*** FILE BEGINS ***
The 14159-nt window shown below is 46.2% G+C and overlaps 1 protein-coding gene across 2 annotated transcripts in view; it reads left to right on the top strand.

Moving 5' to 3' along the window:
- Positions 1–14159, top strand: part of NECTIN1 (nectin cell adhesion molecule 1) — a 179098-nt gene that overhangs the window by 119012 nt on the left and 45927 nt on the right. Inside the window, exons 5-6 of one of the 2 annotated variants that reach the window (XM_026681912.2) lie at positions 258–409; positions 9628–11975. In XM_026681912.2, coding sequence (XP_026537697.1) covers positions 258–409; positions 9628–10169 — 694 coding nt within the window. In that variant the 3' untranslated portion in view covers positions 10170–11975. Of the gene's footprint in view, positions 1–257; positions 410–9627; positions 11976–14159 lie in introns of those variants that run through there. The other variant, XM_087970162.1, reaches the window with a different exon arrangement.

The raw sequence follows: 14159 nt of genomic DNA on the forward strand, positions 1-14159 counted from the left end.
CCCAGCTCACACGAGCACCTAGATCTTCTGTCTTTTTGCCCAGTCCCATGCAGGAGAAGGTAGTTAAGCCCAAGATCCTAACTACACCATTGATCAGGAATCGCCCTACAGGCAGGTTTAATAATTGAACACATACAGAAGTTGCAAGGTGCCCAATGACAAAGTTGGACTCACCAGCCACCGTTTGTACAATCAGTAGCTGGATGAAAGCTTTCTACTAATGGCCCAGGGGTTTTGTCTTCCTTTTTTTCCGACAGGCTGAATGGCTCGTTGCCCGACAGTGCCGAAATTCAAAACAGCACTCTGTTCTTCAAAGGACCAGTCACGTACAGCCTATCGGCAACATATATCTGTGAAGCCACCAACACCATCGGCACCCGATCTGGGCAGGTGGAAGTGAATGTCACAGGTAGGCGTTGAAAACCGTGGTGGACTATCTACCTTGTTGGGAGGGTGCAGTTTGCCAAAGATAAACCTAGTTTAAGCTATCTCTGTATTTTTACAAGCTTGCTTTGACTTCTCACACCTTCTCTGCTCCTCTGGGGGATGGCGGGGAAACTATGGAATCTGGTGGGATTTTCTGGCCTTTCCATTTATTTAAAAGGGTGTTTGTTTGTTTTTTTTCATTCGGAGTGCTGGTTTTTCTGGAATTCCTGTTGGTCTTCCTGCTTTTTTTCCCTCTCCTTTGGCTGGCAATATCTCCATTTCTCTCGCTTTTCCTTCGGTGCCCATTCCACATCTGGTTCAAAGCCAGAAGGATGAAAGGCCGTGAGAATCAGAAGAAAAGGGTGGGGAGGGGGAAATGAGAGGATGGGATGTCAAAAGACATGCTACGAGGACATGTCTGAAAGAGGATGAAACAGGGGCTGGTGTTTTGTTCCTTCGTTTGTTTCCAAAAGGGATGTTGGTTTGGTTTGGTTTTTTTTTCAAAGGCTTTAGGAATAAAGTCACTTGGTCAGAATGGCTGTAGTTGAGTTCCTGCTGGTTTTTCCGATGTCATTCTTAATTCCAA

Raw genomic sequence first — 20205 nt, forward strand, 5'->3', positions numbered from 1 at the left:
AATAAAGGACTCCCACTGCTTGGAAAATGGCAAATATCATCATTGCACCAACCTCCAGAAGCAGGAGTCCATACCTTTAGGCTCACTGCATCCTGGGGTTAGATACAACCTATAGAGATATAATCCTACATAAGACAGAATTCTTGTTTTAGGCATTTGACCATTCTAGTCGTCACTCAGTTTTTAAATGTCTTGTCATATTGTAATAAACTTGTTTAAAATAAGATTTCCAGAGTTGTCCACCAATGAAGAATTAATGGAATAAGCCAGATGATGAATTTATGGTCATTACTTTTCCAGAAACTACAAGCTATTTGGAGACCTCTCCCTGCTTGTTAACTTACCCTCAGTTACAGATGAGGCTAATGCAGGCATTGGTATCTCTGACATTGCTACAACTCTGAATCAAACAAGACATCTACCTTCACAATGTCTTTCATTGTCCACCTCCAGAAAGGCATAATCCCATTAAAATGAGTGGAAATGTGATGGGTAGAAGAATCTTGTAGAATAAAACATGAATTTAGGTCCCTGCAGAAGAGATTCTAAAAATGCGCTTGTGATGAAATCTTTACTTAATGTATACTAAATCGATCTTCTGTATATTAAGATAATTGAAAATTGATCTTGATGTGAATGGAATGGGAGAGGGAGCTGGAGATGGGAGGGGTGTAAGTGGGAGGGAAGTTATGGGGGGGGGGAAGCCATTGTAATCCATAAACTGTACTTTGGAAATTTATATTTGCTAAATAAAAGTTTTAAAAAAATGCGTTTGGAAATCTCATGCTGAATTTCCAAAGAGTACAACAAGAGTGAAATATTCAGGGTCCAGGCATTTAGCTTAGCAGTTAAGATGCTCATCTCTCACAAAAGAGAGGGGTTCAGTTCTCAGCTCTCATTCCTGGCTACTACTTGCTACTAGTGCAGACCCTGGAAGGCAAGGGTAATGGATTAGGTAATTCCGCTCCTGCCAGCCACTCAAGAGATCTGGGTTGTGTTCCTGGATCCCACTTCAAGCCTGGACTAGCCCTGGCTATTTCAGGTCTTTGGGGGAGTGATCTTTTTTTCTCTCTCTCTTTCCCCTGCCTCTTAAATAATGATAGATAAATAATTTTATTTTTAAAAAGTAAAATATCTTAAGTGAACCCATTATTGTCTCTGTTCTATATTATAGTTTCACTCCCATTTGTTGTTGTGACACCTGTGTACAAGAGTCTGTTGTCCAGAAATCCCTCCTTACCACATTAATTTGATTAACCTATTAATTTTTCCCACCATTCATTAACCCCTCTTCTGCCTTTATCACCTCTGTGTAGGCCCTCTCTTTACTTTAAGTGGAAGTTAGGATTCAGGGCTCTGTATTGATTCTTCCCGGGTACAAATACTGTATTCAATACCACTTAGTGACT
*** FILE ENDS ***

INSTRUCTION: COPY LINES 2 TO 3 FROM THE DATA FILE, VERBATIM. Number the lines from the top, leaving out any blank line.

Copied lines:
Moving 5' to 3' along the window:
- Positions 1–14159, top strand: part of NECTIN1 (nectin cell adhesion molecule 1) — a 179098-nt gene that overhangs the window by 119012 nt on the left and 45927 nt on the right. Inside the window, exons 5-6 of one of the 2 annotated variants that reach the window (XM_026681912.2) lie at positions 258–409; positions 9628–11975. In XM_026681912.2, coding sequence (XP_026537697.1) covers positions 258–409; positions 9628–10169 — 694 coding nt within the window. In that variant the 3' untranslated portion in view covers positions 10170–11975. Of the gene's footprint in view, positions 1–257; positions 410–9627; positions 11976–14159 lie in introns of those variants that run through there. The other variant, XM_087970162.1, reaches the window with a different exon arrangement.